According to the U.S. Dept. of Education, the more education parents have, the more likely they are to choose homeschooling.
“Technology is now enabling personalized learning that helps each student master the one absolutely essential skill: learning to learn on their own.”
Sounds like homeschooling to me, but it’s actually from a good article about how to remake education to truly educate today’s students. If you’re a parent of children or teens, it’s well worth your time!
Dr. Walter E. Williams shares his observations on how colleges are protecting and encouraging today’s student snowflakes; sad but enlightening!
In Thriving in the 21st Century, I described how to assess whether or not your teen is “college material.” In this video, a man who holds a Ph.D. and has taught at several universities explains just how crucial it is that parents ask the right questions before sending their sons or daughters to college. This is well worth watching:
So the press has found some dissatisfied homeschooled adults. This must make them so happy. Nothing like a little controversy to boost your website traffic.
It makes sense that there will be some homeschooled adults who are dissatisfied with how they were raised. Just looking at the populace at large, what percentage are unhappy with the way they were raised? Probably a good portion, judging from the number of self-help titles published over the years for readers trying to get past their problematic childhoods. Why should homeschoolers be any different?
In this particular case the focus is on a certain type of homeschooling family, known collectively as Quiverfull, according to the article. (That name stems from a book very popular among Christian homeschoolers in the 1990s.) This has been a trainwreck in the making for some time. I knew several families like those described in the article; given their strict beliefs, particularly as they applied them to their daughters, rebellion was inevitable. After all, once your girls get out into the world and discover that there are options in addition to marriage and motherhood, some of them are going to want more choices.
When my first book (Life Prep for Homeschooled Teenagers) was published, I had trouble getting a booth at a certain homeschool conference to sell it. I couldn’t even get a response from those running the conference. I was later told by someone in the know that the problem with my book is that it encourages girls as well as boys to become independent adults. The families running the conference didn’t want their girls to get any ideas, I guess.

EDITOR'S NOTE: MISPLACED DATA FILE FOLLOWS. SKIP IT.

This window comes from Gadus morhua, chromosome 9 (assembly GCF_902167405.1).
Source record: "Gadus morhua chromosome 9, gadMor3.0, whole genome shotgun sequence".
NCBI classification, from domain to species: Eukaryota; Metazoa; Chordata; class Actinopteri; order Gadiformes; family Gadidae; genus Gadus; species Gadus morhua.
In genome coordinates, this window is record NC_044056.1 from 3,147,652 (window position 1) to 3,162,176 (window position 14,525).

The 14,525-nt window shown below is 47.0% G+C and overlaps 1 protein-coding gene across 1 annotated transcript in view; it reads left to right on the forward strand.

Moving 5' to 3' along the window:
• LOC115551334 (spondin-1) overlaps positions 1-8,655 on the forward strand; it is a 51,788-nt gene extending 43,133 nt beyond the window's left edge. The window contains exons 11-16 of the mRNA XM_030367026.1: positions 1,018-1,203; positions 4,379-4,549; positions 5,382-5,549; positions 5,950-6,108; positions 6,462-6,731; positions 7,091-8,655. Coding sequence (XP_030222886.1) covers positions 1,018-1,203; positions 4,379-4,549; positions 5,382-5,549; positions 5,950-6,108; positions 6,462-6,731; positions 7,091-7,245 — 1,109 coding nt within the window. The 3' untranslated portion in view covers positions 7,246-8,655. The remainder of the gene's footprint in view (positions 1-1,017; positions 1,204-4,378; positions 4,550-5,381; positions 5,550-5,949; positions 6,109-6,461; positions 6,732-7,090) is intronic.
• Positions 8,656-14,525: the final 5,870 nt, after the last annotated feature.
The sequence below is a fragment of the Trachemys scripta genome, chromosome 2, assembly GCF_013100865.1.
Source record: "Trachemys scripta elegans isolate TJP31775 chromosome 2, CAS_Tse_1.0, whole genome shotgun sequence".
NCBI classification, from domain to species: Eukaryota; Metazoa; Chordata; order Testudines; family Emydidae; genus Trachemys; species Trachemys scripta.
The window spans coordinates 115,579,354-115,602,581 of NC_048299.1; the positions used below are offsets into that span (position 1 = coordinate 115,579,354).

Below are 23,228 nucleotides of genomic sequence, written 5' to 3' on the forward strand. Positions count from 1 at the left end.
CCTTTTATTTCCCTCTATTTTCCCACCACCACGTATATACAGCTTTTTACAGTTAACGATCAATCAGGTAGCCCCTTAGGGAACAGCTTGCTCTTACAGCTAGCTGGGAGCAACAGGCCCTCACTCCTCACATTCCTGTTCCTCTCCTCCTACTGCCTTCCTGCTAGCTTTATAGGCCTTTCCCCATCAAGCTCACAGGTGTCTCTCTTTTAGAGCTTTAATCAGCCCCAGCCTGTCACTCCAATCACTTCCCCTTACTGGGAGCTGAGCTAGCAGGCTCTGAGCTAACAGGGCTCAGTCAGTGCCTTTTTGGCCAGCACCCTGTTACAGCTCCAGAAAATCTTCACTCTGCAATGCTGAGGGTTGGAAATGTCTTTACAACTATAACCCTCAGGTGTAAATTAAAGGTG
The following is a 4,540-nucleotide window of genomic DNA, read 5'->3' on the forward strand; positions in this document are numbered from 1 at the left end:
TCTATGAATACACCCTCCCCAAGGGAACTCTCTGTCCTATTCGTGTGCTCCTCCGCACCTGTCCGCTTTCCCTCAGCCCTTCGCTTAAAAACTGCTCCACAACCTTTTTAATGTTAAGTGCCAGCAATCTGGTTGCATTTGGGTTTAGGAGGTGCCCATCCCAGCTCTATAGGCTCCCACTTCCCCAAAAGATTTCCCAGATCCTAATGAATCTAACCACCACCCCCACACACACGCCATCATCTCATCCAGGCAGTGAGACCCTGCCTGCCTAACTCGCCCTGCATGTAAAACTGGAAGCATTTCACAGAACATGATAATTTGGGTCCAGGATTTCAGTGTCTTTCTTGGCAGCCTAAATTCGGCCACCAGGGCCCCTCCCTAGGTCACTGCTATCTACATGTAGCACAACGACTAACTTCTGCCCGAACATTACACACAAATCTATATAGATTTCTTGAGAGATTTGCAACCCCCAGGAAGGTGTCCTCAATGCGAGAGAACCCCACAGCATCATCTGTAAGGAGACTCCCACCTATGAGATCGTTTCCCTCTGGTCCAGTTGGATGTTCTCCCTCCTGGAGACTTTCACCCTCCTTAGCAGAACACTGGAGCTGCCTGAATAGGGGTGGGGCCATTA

Now, I don’t agree with their mindset and my husband doesn’t either. We homeschooled all our children, daughters and sons, with the intent of helping them be all that they could be. Personally I think we can trust God to lead each child to the right career; those that think all girls should be trained only to be wives and mothers ought to give some thought to how God used Corrie ten Boom and Amy Carmichael.
But just because I disagree with families who raise their daughters to be only wives and mothers doesn’t mean I think they shouldn’t be able to do what they’re doing. There is no agenda-free schooling anywhere. There’s an agenda in public school and private school just as there is in any homeschool. Parents are free to choose how to educate their children, and children are free to embrace or reject their upbringing when they become adults. The article I cited at the start of this post is merely an attempt to foment controversy, so don’t let it bother you too much.
The irony in all this is that many of the young women quoted in the article will someday change their minds. They’ll end up being stricter than their folks. I’ve seen it happen before. Some of the biggest rebels eventually turn into the strictest parents. People are funny, aren’t they?